Rothko’s Seagram Murals return to Tate Liverpool

My dear master, explain red to somebody who has never known red.’

‘If we touched it with the tip of a finger, it would feel like something between iron and copper. If we took it into our palm, it would burn. If we tasted it, it would be full-bodied, like salted meat.If we took it between our lips, it would fill our mouths,. If we smelled it, it’d have the scent of a horse…’
– Orhan Pamuk, My Name is Red

This morning we all went down to the Tate to see the Rothko Seagram Murals, that have returned to Tate Liverpool after 21 years. In 1988 Tate Liverpool opened  for the first time with a display of the Seagram Murals, and we remember our daughter,  four-years old, on the floor with paper and crayons  in front of them.

The story of the Seagram Murals is well-known: how they were originally commissioned for the select Four Seasons restaurant of the Seagram Building in New York; how he stated his intention was to paint ‘something that will ruin the appetite of every son-of-a-bitch who ever eats in that room. If the restaurant would refuse to put up my murals, that would be the ultimate compliment. But they won’t. People can stand anything these days’; how he later pulled out of the project and donated the paintings to the Tate; how the paintings arrived in London on the morning after he had bloodily killed himself.

Rothko told John Fischer, editor of Harper’s magazine,

“I accepted this assignment with strictly malicious intentions…I hope to ruin the appetite of every son of a bitch who ever eats in that room. [He wanted to make them ‘feel that they are trapped in a room where all the doors and windows are bricked, so that all they can do is butt their heads forever against the wall’.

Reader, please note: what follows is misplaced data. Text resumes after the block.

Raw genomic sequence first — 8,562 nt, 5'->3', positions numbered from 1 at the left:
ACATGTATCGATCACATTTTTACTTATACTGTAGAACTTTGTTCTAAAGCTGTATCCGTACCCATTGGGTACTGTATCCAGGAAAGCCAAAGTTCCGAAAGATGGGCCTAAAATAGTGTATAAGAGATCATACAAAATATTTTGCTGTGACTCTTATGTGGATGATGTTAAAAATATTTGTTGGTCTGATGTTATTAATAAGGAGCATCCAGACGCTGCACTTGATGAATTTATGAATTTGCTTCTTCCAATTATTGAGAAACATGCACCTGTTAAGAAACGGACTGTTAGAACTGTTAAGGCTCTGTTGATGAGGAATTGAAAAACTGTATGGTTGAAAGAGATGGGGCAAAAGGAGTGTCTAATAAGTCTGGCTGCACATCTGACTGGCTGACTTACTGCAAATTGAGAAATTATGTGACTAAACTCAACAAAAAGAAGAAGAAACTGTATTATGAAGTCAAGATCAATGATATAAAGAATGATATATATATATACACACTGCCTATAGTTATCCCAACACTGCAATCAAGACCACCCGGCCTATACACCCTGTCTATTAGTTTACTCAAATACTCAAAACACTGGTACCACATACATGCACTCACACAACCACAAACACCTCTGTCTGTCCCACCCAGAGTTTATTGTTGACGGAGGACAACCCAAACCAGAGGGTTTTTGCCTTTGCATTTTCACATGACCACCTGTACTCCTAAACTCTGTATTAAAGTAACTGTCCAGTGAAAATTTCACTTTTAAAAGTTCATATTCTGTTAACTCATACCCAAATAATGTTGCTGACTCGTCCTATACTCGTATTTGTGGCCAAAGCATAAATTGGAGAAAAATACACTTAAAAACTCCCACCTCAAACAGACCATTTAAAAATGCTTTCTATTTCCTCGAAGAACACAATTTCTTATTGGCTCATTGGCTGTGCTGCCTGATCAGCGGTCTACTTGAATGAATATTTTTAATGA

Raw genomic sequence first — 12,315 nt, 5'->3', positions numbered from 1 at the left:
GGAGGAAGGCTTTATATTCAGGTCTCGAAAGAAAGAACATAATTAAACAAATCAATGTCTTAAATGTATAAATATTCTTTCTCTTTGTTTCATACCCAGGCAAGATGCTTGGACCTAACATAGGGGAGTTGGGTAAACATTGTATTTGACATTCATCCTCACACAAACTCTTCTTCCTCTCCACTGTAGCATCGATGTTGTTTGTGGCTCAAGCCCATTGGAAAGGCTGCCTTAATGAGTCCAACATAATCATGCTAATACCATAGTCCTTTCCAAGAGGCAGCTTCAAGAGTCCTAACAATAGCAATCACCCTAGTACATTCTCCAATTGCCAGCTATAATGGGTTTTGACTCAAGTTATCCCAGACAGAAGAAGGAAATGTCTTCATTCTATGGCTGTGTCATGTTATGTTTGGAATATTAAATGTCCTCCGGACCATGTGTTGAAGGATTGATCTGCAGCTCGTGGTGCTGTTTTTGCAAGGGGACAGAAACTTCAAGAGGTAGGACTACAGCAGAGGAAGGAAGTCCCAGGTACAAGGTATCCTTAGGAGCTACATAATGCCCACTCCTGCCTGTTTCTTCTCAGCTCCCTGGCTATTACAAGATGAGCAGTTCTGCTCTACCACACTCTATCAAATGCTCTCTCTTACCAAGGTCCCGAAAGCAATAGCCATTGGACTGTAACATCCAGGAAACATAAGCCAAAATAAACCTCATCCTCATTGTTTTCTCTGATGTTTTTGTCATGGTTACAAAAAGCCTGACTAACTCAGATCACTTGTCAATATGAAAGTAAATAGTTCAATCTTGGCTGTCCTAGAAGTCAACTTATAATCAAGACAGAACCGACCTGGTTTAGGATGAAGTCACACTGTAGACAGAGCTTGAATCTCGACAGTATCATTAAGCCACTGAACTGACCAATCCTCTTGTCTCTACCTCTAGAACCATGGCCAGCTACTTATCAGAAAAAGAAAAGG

From Mark Rothko: A Biography by James E.B. Breslin:

Sometime after his return from Europe that summer and after the restaurant had opened in late July, Rothko decided that he and Mell should have a meal there. Rothko believed that it was ‘criminal to spend more than $5 on a meal,’ but he did like to eat; and he could, now that the restaurant was complete, see how and where others would eventually see his work. After passing a Miró tapestry hung in the travertine lobby, walking up the short stairs to the smaller lobby where the Picasso stage curtain hung, turning left and walking down the dining room vestibule, past the concierge, past the glass-in wine cellar, through the French walnut doorway and into the main dining room, Mark and Mell Rothko entered a sumptuous, high-ceilinged room… The two interior walls, divided into a grid of vertical panels, were covered with natural rawhide. Beyond the marble pool, nine steps rose to the smaller dining room, where Rothko’s murals would be installed and Jackson Pollock’s Blue Poles now hung…

Seated in ‘Brno’ chairs designed by [Ludwig] Mies [van der Rohe] himself, Mark and Mell Rothko contemplated a menu which offered them a cuisine ‘derived from many of the cuisines of the world’… Rothko had hoped to paint something that would ruin the appetite of every son of a bitch who ever ate in that room. Instead, the concrete reality of the restaurant probably ruined his appetite, and certainly ruined his project…